According to Twitter’s rules, abusive behavior is “an attempt to harass, intimidate, or silence someone else’s voice,” and the company specifically lays out four scenarios that merit Twitter taking action. These include violent threats; abusive slurs, epithets, racist, or sexist tropes; abusive content that reduces someone to less than human; and content that incites fear. In the case of Sayoc’s tweet to Ritchie, the threat is confusing—what exactly does a “nice silent Air boat ride” mean?—and the “hug your loved ones” bit isn’t a slur or violent, but the intent seems quite clear: Sayoc is, again, attempting to intimidate Ritchie. From The New York Times’ review of Sayoc’s tweets at politicians, it seems like “see you soon” was a phrase he used often in his threats.

Twitter has since apologized for not taking Sayoc’s tweets seriously enough.

For years, Twitter has affirmed its commitment to stopping harassment on its platform, yet users still routinely experience harassment—many have expressed concern and frustration about Twitter’s lack of transparency in its rulings on reported accounts. Even in cases of fairly clear-cut harassment or intimidation, Twitter is slow to act, or decides not to ban accounts:

Like Sayoc’s tweet to Ritchie, many harassers’ behavior falls just short of what Twitter traditionally defines as harassment, but are stillclearly quite threatening or dangerous. In an interview with Amnesty International, writer Jessica Valenti said that only obvious, direct threats have gotten Twitter’s attention. “That’s part of the problem,” she added. “Harassers can be savvy and know what they can say that’s not going to get them kicked off a site or not illegal.”

For example, writer Sady Doyle reported an account that threatened her with a photo of a gun, then gloated about how they “won” Twitter’s review. When Doyle reported them again for that tweet, Twitter again said they found no violation of their rules, but reversed the decision after the tweet went viral. A Twitter engineer at the time apologized for the error, saying often the solution is for a Twitter employee to escalate the case internally.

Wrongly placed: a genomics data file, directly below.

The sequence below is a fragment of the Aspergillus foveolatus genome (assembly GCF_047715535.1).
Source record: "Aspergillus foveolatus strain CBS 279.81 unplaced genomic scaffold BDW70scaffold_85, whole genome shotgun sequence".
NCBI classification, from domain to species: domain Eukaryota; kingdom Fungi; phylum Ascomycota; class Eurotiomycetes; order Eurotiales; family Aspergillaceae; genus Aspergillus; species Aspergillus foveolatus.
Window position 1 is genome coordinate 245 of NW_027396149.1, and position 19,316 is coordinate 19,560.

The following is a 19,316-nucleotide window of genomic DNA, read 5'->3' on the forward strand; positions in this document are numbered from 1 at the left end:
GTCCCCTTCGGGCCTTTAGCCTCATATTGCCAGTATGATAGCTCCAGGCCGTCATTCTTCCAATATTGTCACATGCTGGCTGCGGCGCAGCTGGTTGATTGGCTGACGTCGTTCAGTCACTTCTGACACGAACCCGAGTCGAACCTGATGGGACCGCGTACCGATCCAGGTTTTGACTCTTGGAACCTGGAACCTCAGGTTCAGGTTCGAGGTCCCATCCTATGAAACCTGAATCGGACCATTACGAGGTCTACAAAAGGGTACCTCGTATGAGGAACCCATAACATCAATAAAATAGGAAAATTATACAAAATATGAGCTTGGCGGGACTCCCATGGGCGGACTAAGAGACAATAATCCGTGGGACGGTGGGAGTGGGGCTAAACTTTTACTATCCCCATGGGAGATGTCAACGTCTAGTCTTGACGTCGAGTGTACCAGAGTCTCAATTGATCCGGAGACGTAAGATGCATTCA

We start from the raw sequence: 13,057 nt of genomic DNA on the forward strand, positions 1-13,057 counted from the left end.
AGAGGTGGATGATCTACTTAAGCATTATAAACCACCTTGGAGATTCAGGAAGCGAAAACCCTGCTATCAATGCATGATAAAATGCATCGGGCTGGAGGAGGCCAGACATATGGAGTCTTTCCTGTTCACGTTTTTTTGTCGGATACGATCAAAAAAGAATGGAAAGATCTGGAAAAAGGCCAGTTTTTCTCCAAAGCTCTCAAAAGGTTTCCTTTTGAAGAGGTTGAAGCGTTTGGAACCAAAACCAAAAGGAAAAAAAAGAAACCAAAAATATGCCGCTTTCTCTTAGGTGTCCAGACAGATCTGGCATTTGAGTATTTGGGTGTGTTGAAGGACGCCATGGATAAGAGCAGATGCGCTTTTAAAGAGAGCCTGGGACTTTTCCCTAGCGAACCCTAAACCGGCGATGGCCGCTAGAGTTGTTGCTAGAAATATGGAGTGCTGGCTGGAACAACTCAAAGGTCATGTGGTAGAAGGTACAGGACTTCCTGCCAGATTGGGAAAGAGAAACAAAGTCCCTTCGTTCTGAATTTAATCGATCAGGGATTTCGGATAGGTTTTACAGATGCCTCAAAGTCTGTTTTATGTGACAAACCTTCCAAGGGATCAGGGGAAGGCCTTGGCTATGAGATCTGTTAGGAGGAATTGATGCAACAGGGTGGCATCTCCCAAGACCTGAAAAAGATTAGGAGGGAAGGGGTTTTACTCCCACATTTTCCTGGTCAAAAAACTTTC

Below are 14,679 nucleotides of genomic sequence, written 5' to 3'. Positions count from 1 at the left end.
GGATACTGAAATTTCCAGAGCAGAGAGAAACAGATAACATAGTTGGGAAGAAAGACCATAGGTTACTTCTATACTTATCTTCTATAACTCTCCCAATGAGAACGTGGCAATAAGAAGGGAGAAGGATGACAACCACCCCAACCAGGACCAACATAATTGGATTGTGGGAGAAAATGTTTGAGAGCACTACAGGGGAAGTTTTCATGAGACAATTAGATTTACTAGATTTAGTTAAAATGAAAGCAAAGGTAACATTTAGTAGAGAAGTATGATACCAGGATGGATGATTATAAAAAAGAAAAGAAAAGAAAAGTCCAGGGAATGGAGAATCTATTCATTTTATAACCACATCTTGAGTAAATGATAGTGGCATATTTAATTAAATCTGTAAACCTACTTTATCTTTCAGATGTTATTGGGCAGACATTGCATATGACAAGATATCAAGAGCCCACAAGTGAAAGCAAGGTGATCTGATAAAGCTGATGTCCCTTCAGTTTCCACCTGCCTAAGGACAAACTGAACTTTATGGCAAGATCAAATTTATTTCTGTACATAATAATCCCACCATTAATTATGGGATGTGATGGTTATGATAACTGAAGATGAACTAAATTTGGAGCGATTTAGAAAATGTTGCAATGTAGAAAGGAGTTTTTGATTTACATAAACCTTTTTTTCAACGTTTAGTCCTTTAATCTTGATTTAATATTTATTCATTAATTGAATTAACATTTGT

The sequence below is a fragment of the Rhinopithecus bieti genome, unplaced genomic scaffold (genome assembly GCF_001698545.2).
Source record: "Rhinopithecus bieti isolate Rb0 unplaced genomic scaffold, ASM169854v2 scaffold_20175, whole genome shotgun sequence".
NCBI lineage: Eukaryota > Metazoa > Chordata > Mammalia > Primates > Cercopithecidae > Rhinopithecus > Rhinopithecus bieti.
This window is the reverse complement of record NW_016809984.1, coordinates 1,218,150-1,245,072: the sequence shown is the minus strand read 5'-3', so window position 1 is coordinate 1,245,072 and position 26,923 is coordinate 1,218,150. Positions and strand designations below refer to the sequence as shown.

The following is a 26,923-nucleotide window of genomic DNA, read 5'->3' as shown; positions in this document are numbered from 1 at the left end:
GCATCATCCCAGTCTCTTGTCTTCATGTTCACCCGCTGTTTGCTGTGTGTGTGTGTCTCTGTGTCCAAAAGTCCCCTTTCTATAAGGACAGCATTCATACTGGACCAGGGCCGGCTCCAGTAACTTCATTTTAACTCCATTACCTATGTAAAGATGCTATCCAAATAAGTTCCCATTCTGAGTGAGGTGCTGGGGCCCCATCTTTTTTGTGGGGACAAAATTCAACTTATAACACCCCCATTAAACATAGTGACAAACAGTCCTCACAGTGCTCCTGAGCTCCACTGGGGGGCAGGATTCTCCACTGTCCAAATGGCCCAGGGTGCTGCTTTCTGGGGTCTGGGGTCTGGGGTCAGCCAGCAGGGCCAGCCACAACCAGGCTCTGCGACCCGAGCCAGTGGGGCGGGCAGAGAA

Here’s a more personal example. Yesterday, a newly-created account started following me and tweeted creepy albeit innocuous things at me, like “Hello dearie, good to see you,” and “Should I take you for a ride?” Another Twitter user alerted me to this, and when I looked at the account, the account’s only eight tweets were directed at me. This person hasn’t threatened me or lobbed slurs at me, but I’m certainly unsettled by it, since it appears that the only purpose of their account is to bug me. I reported the account (as did the person who alerted me), but if journalist Allison Morris’s (much worse) experience is any indication, it’s unlikely the account will be banned. Morris’s harasser created an account to tweet malicious things about her family, yet the account was not found to violate Twitter’s community standards. Plus, even if Twitter bans this person, there’s no reason they couldn’t just create a new account.

Twitter has a huge task ahead of it if it’s truly committed to tackling the harassment issue on its platform. But it certainly could do more. It’s been criticized for its uneven application of its own rules (such as not banning Trump despite threatening entire countries, although it’s since effectively put its own rules in place just for Trump) and what it’s able to do: Twitter is legally obligated to hide white nationalist and Nazi content from German users, but has not offered up that feature for use to users in other countries.

And ultimately, the question is not just how to get a handle on Twitter harassment, but also how online harassment transfers to real-life action. Not every Twitter troll is the next Cesar Sayoc, but how do we know which ones are? And even if we knew, what could we do?

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